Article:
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Fantasy MLS Corner


(With Fantasy MLS growing more and more popular, I figured it was time to incorporate a segment to help provide SBI readers with some insight into the fantasy game. Stephen Zaffuto will serve as the SBI Fantasy MLS expert and give us his weekly take on the action in the official MLS Fantasy Game. Here is this week’s report.)


In case you’ve been watching (hey, it’s never safe to assume anything), this season has been pretty tough to predict from one week to another.  Just when you think San Jose will never score, Ronnie O’Brien rediscovers his old magic.  After Colorado and Real Salt Lake have looked so promising over the first few weeks, they lose to San Jose and Toronto FC, two squads expected to struggle.

So do we give up (rhetorical question, don’t get excited)?  No, we search for anything – any sign on the periphery, any trend that lies hidden that can make this guessing-game a little more manageable.  We make sense of what information we have and try to use it to help give us the best odds of success in the future.  Will we hit every week with every piece of advice?  Probably not, but it won’t hurt to try.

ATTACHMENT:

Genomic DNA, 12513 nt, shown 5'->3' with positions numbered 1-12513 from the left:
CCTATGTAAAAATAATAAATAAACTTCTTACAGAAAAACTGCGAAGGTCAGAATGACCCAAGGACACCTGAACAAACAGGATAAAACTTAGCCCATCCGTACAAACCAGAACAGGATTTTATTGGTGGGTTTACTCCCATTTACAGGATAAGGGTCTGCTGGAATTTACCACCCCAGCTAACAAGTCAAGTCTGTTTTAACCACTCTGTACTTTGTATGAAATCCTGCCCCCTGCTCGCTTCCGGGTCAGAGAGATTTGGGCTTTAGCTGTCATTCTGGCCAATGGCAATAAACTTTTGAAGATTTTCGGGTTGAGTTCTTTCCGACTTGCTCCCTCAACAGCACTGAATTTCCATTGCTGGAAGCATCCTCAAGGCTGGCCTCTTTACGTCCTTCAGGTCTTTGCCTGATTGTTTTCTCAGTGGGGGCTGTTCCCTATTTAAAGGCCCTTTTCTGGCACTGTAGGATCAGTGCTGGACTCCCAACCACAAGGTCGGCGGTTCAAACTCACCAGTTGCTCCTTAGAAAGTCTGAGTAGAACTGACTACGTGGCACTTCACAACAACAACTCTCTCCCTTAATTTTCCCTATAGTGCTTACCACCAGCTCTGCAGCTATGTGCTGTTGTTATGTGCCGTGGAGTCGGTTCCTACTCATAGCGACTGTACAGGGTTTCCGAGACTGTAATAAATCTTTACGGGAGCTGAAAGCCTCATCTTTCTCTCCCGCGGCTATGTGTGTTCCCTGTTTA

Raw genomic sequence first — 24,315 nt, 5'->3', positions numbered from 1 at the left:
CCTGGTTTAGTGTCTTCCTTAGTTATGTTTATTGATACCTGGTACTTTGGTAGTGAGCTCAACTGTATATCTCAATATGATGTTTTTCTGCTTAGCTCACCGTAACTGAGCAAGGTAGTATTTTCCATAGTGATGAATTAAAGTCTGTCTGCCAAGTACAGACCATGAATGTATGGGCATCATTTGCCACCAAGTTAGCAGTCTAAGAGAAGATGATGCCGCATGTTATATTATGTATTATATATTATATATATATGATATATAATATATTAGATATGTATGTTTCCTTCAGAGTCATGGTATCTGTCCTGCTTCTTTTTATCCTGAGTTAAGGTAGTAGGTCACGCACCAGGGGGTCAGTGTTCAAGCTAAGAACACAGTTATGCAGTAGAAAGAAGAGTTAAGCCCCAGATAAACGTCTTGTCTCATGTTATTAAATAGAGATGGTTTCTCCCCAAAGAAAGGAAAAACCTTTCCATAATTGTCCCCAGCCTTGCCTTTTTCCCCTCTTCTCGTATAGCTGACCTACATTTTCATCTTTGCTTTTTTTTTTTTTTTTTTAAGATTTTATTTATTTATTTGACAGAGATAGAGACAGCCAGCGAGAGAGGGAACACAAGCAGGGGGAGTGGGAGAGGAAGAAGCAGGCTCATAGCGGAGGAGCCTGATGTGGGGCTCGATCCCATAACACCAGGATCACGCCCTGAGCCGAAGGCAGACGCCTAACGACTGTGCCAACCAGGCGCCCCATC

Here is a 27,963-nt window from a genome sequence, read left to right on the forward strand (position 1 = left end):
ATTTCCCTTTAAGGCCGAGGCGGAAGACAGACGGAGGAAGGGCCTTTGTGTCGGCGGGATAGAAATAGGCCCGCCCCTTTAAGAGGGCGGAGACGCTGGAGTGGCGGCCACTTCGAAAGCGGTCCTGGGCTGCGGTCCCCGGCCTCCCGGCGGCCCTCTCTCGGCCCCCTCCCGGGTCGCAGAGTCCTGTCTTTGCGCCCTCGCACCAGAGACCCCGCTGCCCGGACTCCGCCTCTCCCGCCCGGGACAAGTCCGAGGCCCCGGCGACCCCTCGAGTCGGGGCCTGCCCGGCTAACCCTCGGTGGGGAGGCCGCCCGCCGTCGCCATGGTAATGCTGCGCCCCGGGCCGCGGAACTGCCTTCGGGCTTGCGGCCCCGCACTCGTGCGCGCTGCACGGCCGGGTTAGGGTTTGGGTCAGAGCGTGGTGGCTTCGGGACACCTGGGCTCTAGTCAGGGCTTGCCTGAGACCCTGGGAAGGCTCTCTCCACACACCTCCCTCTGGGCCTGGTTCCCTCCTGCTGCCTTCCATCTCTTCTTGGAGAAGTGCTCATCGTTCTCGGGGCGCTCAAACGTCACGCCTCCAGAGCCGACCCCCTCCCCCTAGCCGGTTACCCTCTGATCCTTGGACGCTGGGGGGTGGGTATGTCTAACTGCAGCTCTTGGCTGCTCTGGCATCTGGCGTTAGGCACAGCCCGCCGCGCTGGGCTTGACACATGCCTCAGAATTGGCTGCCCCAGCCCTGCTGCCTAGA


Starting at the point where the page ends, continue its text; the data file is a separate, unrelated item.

In this installment, we’re going to channel everyone’s favorite infomercial guy and talk about MONEEEYYYYY.  Though our question mark covered jacket is at the cleaner’s, we’ll do our best to make sense of the system that Fox Sports/MLS Fantasy Challenge uses to determine player salaries from week to week, and advise you on how to get your team back on track.

The salary system of fantasy MLS mimics the inner-workings of the real MLS with almost terrifying precision.  Specifically, everything is inconsistent and convoluted.  What’s more, it seems that they make things up as they go along (and no, not just for Galaxy players).

Here are a few things I have discovered:

– When a player misses a game due to red card suspension, his value does not go down.  Therefore, if you had Sacha Klejstan for his annual bout with temporary insanity and subsequent red card, you didn’t lose anything by choosing to keep him on your bench instead of selling him.